Like the Pumpkins and More News

Over the weekend I heard from Scott Murphy of The Befuddled Press about a project he’s been working on called Like the Pumpkins. According to The Befuddled Press website, Like the Pumpkins is “a new artist book featuring eight haiku poets exploring the subject of death.” The book is supposed to be letterpress, one of the reasons why I submitted in the first place. I am honored to be one of the eight haiku poets, and can’t wait to receive my contributor copies.

Just tonight I heard from Fay Aoyagi, one of the associate editors of The Heron’s Nest, and I will have two new haiku in the December 2015 issue. It’s always an honor to be published in The Heron’s Nest, one of the best haiku journals around.

Many thanks to Scott Murphy, Fay Aoyagi and the rest of the editorial team at THN.

I am wondering where the results of the 2015 Vancouver Cherry Blossom Festival Haiku Invitational are. It’s been almost four months since the contest deadline, and I’m getting impatient . . .

UPDATE: Sounds like the Vancouver Cherry Blossom Contest will wrap up in the next couple weeks. Something to look forward to . . .

Interview with Turtle Light Press

Rick Black at Turtle Light Press posted questions from an interview with me about haiku on Facebook recently. Since the interview is now concluded he has posted it in its entirety on Turtle Light Press’s blog. So if you missed it on Facebook, go take a look, and if you’re so inclined please check out the books and other items in their shop. I have many of TLP’s haiku books and I can say with certainty that they are all excellent reads.

Thank you to Rick Black for conducting the interview and posting each question on Facebook, and to Alan Summers and Tom Clausen for adding some questions at the end.

My contest-winning collection of haiku The Deep End of the Sky is still available from Turtle Light Press, in case you’re interested. At $12.50 it’s a steal, and some good reading.

Looking Ahead

Originally I started this post by looking back over my writing activity for 2015, but decided that that post will be better suited for the end of the year. So I’m looking ahead at what the rest of 2015 may bring.

I recently submitted new haiku to two of the best haiku journals around, and am optimistic that I will have some of that work accepted for publication. I am also currently waiting to hear back about yet another submission that’s been floating around my submissions folder for three and a half months! I typically don’t submit to publications or contests that take so long to respond as I don’t like waiting such a long time for a decision. I like quicker turnaround. If the work is good I want it published or at least accepted for publication as soon as possible. Anyway, I am hoping to hear back on that one by the end of this week. Of course, all of this is leading up to a major milestone, at least for me. The milestone won’t mean much to anyone else but me. I’ll explain what I mean when it happens.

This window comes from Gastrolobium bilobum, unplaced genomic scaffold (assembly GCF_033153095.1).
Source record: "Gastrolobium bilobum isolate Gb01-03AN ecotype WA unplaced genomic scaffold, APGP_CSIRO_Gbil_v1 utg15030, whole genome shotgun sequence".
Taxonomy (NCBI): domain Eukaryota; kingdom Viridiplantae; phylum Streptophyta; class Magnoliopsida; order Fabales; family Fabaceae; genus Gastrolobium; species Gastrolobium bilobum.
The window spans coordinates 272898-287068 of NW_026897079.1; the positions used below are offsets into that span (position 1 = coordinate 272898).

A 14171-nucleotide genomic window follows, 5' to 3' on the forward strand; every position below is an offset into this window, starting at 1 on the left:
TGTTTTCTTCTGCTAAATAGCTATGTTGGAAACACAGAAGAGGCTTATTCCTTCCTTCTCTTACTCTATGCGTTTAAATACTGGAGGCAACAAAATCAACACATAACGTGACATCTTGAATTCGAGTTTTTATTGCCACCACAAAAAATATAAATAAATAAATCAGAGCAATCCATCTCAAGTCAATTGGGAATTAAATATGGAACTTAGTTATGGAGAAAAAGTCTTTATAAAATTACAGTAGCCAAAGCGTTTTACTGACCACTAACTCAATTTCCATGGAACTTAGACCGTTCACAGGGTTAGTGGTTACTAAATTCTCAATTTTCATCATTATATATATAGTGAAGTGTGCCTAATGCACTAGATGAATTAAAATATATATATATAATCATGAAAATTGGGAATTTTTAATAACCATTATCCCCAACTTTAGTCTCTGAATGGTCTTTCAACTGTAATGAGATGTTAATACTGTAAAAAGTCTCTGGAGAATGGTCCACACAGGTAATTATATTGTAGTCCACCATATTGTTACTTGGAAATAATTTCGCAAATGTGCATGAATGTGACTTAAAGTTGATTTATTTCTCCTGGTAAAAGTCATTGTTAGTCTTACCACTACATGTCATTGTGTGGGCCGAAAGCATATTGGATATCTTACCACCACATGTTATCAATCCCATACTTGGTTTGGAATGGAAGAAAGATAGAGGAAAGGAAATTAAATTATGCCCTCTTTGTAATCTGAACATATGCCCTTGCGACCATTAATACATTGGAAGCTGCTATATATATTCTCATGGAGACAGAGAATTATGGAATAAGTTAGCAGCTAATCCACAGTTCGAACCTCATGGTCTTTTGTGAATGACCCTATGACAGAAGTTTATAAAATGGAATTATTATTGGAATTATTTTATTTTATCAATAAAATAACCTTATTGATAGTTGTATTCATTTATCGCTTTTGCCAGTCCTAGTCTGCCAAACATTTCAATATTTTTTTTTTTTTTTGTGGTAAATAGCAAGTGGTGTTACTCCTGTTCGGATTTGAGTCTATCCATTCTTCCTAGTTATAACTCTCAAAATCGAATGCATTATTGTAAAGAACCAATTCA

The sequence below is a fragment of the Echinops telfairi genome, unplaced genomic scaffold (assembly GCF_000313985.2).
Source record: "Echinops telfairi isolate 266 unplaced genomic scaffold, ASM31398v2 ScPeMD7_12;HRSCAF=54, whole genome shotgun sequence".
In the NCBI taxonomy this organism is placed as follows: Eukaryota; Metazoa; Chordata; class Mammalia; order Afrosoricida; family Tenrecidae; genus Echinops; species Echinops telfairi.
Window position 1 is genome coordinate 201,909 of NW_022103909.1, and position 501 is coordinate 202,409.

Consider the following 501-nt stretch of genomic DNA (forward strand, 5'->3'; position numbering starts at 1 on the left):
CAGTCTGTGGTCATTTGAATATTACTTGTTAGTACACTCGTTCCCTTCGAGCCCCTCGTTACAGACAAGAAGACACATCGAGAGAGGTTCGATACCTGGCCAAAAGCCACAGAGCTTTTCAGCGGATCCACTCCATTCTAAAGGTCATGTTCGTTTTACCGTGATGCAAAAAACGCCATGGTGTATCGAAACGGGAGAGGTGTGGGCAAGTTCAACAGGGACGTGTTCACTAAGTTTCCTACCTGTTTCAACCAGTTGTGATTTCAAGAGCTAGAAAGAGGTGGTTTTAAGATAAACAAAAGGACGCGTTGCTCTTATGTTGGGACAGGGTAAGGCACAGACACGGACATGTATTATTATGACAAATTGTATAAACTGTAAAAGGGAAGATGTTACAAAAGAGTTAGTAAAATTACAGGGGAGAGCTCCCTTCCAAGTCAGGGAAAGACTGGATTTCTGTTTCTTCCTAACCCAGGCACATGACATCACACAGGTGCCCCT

Aside from hearing the results of recent submissions, I will have work in a couple forthcoming anthologies: Nest Feathers (from The Heron’s Nest, scheduled for release in October) and an anthology of haiku about the afterlife (edited by Robert Epstein, no release info available yet). As for journals, I have haiku forthcoming in Modern Haiku, muttering thunder, Presence, and Frozen Butterfly.  I will probably put together one or two more submissions which will go out in October and/or November. I get busy at work for the holidays, so the writing slows down. December is usually too busy to worry about submissions.

I’m also looking forward to The Haiku Foundation’s Touchstone Distinguished Book Awards. I have been on the panel of judges for two years, so this year will be my last. I am looking forward to reading many haiku books I may not otherwise get to read.

Since summer is almost at an end, I’d like to leave you with this:

old blue car—
the ease
of summer’s last days

The Heron’s Nest Volume X, Number 4: December, 2008

haiku by Chad Lee Robinson

Interview and Frozen Butterfly

My interview with Turtle Light Press started yesterday on Facebook.  I hope you’ll follow along as it unfolds . . .

First email in my inbox this morning was from fellow haiku poet John McManus who has selected a haiku of mine to appear in the third issue of Frozen Butterfly due out this fall. This will mark my first appearance in this journal. Frozen Butterfly is the first English-language video haiku journal. Each issue can be viewed on YouTube (I don’t have any work in issue one or two). Since it’s a video journal, that means that readers get to hear many of the poets reading their own haiku, which is always fun and insightful. Many thanks to John for selecting my work!